NPR Election Battleground Map
NPR Battleground Map: Ahead Of The Conventions, Where Does The Race Stand?
Credit: Alyson Hurt and Domenico Montanaro/NPR | July 18, 2016 | Source & Photo: NPR
This past month has seen lots of news events with potential consequences to politics — controversial police shootings in Minnesota and Baton Rouge, La., followed by the killing of police officers in Dallas and Baton Rouge. Plus, there was the horrific incident in Nice, France, that saw scores killed when a man drove a truck through a crowd watching fireworks on Bastille Day.
That's in addition to FBI Director James Comey's thwacking of Hillary Clinton for her use of a private email server. While Comey recommended no criminal charges against her, it did not help her already tarnished image. Still, Republican Donald Trump seemed incapable of capitalizing on any of it — tweeting an image of a six-pointed star on the day Clinton was interviewed by the FBI, and then, at an event after the FBI announcement, praising Saddam Hussein for his ability to kill terrorists; and botching the rollout of his vice presidential pick, Mike Pence.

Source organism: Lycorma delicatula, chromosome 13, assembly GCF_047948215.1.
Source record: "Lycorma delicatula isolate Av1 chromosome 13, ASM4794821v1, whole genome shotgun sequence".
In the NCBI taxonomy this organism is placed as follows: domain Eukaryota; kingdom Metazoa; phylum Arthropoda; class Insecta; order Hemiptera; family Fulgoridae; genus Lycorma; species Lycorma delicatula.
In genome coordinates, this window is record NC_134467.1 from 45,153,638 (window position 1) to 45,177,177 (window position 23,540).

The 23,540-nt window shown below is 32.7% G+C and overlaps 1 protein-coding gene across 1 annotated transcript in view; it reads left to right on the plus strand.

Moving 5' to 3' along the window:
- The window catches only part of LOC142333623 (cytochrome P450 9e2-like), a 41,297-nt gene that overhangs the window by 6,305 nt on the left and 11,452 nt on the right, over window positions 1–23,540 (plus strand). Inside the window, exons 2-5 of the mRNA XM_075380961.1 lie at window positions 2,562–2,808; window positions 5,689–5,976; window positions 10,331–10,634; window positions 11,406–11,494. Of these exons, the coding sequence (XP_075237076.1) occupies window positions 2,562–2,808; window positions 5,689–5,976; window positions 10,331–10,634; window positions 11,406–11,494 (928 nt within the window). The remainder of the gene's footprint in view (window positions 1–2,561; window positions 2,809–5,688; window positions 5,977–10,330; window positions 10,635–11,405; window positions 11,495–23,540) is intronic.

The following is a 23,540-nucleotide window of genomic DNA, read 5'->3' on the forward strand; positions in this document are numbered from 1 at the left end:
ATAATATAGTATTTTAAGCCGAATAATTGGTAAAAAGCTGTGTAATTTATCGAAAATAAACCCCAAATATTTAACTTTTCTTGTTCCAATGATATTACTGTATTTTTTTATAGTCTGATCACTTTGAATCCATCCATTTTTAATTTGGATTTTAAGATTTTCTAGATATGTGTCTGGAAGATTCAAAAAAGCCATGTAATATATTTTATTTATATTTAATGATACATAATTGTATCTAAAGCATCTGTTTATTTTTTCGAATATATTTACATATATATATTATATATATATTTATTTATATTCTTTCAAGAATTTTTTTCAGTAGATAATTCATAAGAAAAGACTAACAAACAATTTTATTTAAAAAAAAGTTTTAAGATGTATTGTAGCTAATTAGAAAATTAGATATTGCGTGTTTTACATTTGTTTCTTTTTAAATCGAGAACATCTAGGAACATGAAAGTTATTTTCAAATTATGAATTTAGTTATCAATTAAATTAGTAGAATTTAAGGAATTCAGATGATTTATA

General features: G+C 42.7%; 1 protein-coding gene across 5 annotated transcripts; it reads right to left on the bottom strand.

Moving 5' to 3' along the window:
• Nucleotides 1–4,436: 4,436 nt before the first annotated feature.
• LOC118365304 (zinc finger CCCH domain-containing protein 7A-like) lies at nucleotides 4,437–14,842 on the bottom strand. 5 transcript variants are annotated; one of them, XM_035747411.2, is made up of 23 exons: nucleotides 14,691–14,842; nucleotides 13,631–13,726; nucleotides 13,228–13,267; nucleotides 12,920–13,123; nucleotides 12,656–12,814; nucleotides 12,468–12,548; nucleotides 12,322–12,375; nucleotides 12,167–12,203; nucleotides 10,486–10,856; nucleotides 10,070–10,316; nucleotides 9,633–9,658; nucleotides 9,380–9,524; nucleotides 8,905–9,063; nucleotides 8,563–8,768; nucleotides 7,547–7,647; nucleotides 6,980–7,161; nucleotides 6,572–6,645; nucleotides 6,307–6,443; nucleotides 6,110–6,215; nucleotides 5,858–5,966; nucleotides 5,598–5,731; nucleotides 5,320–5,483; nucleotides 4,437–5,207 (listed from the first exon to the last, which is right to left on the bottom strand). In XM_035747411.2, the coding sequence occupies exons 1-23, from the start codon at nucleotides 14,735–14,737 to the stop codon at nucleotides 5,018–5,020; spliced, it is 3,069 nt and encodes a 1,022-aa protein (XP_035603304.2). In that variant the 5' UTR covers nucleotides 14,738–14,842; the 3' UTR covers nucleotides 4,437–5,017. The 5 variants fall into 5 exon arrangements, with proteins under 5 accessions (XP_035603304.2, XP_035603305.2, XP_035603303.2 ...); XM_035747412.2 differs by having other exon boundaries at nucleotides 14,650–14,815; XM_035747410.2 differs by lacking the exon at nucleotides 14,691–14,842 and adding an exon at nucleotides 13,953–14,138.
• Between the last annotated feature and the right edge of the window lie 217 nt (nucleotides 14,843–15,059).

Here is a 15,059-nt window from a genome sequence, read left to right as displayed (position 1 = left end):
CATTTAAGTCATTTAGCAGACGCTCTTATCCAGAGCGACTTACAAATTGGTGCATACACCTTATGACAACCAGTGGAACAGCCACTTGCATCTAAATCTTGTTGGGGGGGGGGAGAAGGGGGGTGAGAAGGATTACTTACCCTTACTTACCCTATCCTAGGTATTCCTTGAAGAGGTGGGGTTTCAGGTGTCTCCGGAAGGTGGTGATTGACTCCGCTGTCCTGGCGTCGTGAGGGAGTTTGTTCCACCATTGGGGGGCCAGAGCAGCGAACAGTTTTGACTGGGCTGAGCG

Donald Trump shakes hands with the man he picked to be his running mate, Gov. Mike Pence of Indiana, on Saturday in New York.
Trump hopes to capture the moment this week, at the GOP convention, which kicks off Monday with a focus on law and order. The theme of the first night, for example, is "Make America Safe Again." (Candidates historically can get a 5- to 7-point bounce out of conventions.)
It's not clear how any of this will play out, and politics feels in flux right now. Any predictions of exactly what's going to be happen should be taken with hefty grains of salt. Let's see where things stand a few weeks after both parties' conventions when attitudes settle in. (Democrats hold their convention next week in Philadelphia.)
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